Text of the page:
You Win Some, You Lose Some

What are you going to try in 2015? New itineraries or activities? Changes to your staff or guides? More partnerships or a trade show you’ve never attended? Let us know and thanks for keeping being adventurous in everything you do!

3 Comments to You Win Some, You Lose Some: 2014’s Best Experiments in Adventure Travel

  1. Hi, I have spoken at ATTA conferences on Google ads and search engine optimization. I saw the comment by Harriet of Europe Active about Adwords not working. This is the experience for a lot of people: the proverbial ‘winner’s curse’ kicks in with high bidders, maybe driven more by egos or by agencies who need to have clients spend a lot of money in order to justify the agency continuing to manage the campaigns. Google’s adjustments, for example what they’ve done in the past few months on location targeting at some of my clients, also complicates matters.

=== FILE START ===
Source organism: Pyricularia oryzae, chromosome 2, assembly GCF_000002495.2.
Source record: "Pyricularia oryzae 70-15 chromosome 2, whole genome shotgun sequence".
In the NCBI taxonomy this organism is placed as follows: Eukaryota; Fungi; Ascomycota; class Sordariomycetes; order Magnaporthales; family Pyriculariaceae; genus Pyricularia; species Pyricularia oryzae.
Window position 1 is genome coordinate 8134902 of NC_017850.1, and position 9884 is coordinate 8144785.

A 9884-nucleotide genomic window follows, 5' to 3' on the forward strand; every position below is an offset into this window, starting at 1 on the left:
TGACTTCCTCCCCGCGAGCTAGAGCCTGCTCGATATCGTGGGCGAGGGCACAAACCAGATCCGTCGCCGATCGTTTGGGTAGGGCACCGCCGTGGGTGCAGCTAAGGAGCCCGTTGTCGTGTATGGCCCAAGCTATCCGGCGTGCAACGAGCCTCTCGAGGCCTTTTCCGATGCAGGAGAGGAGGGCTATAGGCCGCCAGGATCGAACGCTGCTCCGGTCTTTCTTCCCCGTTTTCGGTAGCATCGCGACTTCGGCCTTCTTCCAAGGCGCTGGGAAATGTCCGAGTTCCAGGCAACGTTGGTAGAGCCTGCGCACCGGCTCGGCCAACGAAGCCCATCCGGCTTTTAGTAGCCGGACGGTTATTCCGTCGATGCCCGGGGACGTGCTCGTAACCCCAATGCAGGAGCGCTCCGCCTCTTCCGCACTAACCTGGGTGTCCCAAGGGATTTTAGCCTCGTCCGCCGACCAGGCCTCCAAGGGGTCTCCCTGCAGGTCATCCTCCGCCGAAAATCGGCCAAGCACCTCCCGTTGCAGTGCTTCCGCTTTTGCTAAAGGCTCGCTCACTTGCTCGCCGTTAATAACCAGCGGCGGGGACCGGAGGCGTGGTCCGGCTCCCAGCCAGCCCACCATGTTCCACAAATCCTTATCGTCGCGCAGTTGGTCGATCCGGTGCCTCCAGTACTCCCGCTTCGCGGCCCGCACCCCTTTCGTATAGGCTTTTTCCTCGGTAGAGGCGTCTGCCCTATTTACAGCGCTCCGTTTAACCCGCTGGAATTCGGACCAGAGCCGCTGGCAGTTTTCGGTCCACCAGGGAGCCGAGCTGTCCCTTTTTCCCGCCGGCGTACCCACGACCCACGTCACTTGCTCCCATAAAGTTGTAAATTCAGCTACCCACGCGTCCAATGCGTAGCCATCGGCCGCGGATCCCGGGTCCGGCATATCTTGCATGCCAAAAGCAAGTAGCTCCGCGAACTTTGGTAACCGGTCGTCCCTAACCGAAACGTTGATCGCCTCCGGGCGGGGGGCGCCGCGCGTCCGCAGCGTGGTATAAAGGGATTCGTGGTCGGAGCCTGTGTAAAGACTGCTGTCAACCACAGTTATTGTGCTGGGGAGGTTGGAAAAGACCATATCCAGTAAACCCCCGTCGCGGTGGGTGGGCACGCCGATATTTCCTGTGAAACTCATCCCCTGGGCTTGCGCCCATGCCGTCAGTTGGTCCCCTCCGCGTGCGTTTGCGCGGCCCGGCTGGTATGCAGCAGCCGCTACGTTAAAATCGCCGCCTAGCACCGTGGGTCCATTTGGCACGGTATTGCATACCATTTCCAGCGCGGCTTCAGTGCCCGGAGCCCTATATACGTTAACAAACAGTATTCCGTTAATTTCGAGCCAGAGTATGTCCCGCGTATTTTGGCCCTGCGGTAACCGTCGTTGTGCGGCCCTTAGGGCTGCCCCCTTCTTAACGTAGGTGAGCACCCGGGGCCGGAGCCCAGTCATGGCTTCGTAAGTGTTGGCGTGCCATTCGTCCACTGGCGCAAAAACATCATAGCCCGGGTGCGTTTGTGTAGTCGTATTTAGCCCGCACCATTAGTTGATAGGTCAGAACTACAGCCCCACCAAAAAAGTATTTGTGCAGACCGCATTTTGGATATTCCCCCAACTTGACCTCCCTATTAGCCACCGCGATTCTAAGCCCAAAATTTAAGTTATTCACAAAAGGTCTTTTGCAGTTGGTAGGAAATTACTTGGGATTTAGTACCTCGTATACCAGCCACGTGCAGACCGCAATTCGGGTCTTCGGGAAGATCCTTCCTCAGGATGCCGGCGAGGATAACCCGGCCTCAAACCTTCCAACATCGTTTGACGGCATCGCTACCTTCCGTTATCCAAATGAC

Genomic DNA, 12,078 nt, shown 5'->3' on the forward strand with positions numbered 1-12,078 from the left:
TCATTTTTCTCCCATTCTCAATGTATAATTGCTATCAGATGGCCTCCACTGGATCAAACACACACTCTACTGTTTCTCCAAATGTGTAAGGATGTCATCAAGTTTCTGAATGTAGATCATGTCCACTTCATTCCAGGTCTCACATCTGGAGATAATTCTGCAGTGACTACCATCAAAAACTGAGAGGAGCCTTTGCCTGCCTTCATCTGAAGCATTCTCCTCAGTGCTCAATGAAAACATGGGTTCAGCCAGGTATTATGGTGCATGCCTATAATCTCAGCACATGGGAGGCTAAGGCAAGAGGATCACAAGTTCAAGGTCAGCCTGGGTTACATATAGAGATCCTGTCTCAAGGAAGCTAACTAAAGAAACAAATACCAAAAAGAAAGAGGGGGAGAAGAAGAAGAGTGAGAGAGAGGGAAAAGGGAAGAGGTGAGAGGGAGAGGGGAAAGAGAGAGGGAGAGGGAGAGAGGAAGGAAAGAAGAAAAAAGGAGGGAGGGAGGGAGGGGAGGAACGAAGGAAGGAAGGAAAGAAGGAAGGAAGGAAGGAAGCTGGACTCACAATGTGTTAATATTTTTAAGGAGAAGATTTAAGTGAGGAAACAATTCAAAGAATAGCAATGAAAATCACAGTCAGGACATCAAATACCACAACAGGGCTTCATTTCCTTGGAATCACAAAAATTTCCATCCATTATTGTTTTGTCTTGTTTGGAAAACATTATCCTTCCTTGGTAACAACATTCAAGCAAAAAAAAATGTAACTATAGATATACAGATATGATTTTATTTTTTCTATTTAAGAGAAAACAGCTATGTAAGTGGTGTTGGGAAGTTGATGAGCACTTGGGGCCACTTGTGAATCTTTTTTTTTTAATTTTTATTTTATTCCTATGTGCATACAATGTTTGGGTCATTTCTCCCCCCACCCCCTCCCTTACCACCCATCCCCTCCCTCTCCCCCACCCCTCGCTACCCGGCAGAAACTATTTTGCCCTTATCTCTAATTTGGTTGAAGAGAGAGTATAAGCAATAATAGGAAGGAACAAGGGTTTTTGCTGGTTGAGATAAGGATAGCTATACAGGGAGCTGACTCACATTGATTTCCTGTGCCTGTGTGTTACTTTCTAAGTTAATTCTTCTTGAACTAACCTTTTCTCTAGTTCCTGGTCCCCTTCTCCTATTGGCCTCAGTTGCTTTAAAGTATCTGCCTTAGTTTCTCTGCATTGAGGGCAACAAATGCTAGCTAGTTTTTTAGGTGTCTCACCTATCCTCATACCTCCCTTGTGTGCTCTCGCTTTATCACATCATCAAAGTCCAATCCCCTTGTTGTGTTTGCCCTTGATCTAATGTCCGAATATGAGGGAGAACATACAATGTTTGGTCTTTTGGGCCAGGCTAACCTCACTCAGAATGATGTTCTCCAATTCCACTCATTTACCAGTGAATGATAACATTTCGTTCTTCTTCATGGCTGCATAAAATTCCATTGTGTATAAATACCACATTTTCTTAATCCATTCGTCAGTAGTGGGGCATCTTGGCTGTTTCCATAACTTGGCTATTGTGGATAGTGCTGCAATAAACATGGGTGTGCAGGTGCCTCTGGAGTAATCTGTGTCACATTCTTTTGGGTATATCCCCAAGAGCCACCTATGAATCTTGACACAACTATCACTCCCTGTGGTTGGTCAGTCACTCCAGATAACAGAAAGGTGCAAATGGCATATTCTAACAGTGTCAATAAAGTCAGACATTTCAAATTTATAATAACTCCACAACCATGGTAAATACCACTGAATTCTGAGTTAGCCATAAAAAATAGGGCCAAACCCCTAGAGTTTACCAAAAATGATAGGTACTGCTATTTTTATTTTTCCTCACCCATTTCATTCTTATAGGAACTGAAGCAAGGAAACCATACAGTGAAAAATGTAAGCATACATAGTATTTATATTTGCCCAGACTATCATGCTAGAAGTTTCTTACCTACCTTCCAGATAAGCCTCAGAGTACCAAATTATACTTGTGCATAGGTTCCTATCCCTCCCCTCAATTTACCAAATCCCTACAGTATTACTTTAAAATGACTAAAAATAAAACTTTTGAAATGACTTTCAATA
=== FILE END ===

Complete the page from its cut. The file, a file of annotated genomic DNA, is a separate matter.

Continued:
I would not completely toss out Adwords though. Some key things to do:
    1. use modified broad match
    2. focus on specific terms, not more general ones, when there’s sufficient search volume to do so.
    3. use geotargeting for campaigns.
    4. use time of day targeting for campaigns
    5. scrutinize carefully what happens when people land on the site. This is important to understand anyways, even when people are not coming in from Adwords. If you have just used the Home page as your landing page, then definitely try more specific pages.
    6. test ad messages, try a few different ones at a time on higher volume terms, or sequence texts for lower volume terms
    7. use negative terms to tune your ad delivery to very specific phrases

    There is likely some point at which ads do make sense. The hard part is to determine what you want, not what Google wants you to want. Their defaults are designed to get people to spend too much.

Leave a Reply

Your email address will not be published. Required fields are marked *